Thu Apr 24 04:33:38 SAST 2014
Thu Apr 24 04:33:38 SAST 2014

When age is not a number

Feb 18, 2011 | Bathathe Guluva |   3 comments

THERE are so many tell-tale signs that remind soccer players that they have long passed their sell-by dates, but for reasons only known to themselves, they think they can play the game forever.

"Age is just but a number," Jomo Sono, arguably the best footballer Mzansi has ever produced, used to say every time he hobbled onto the field at the pensionable age of 38 to play for his team, Jomo Cosmos. But all he did was to kick the ball long after it had rolled past him.

Bafana Bafana strongman MacBeth Sibaya is a pretty decent guy and a helluva fine footballer too. But he should have known it was game over when younger players such as Siphiwe Tshabalala and Reneilwe Letsholonyane arrived at the Bafana Bafana camp and started respectfully referring to him as "uncle".

Look at him now! "Uncle" plays for lowly regarded local club Moroka Swallows - which is desperately fighting to avoid relegation - after his successful eight-year stint at Russian club Rubin Kazan came to an inevitable end.

Which brings Guluva to Benni McCarthy, the overweight, immobile and out-of-favour West Ham striker who at the height of his career was one of Mzansi's most prolific goal poachers.

Guluva shudders to think what these naughty youngsters nicknamed McCarthy before he was sent packing by then national coach Carlos Alberto Parreira on the eve of the 2010 Soccer World Cup.

"Fatty Boom Boom", "Uncle Fats", "Gwinya" and "Tsekeleke" are some of the nicknames that must have come into contention.

Just come back home Benni, all's forgiven.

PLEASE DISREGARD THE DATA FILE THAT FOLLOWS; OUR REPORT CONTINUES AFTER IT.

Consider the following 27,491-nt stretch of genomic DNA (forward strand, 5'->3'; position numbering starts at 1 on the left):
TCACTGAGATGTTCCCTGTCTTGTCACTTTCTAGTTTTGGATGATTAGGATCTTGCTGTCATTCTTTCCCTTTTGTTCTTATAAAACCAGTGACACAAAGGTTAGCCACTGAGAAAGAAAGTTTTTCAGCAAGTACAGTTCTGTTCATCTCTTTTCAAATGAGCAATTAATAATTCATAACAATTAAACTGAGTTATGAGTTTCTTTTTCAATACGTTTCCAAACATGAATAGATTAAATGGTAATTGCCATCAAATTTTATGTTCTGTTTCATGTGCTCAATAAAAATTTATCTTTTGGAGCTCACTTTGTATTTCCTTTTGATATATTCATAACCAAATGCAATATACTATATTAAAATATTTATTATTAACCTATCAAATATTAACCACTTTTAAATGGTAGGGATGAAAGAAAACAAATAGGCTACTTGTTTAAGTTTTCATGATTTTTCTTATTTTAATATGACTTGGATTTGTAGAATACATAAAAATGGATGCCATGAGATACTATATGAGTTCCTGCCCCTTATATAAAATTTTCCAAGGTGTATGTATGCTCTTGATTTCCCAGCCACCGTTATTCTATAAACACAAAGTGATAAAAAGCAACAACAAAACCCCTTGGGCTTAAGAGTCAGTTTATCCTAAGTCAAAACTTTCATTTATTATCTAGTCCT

Glen who?

Talking about names, nicknames and soccer, the Brits' national pastime of ridiculing other nationalities, especially on TV, resurfaced this week when former England coach-turned-TV commentator Glen Hoddle took a dig at the Chinese, gleefully mocking their names.

Commentating during a live Sky Sports television broadcast of the English premiership match between Chelsea and Fulham on Monday night, Hoddle controversially said: "When it's not going for you; it's not going for you. It's come off his chest, his knee and his toe. It's almost like the Chinese player Knee Shin Toe."

Hoddle, who once said disabled people were being punished for something they did in their previous life, has since apologised for his latest remark.

But the joke is on him now. The Chinese have given Glen Hoddle a new name. They call him Glen Hod Lee.

Guluva reckons Knee Shin Toe and Glen Hod Lee will form a deadly strike force in their afterlife soccer club, Fong Kong Tongue FC.

Lost in the post

Guluva had for some time now been expecting a thank-you card from former chairperson of the Young Communist League David Masondo and member of the central committee of the South African Communist Party (SACP).

Masondo was one of a few members of the SACP central committee who were not on the Machine Gun Man's gravy train - a fact that Guluva prominently highlighted a few months ago - leading him to angrily declare that BEE was in fact ZEE (Zuma Economic Empowerment).

Now, thanks largely to Guluva, Premier Cassel Mathale has appointed Masondo Limpopo MEC for Finance.

Who knows, maybe the thank-you card was lost in the post. You never know with the South African Post Office, do you?

Email Guluva on: thatha.guluva@gmail.com.

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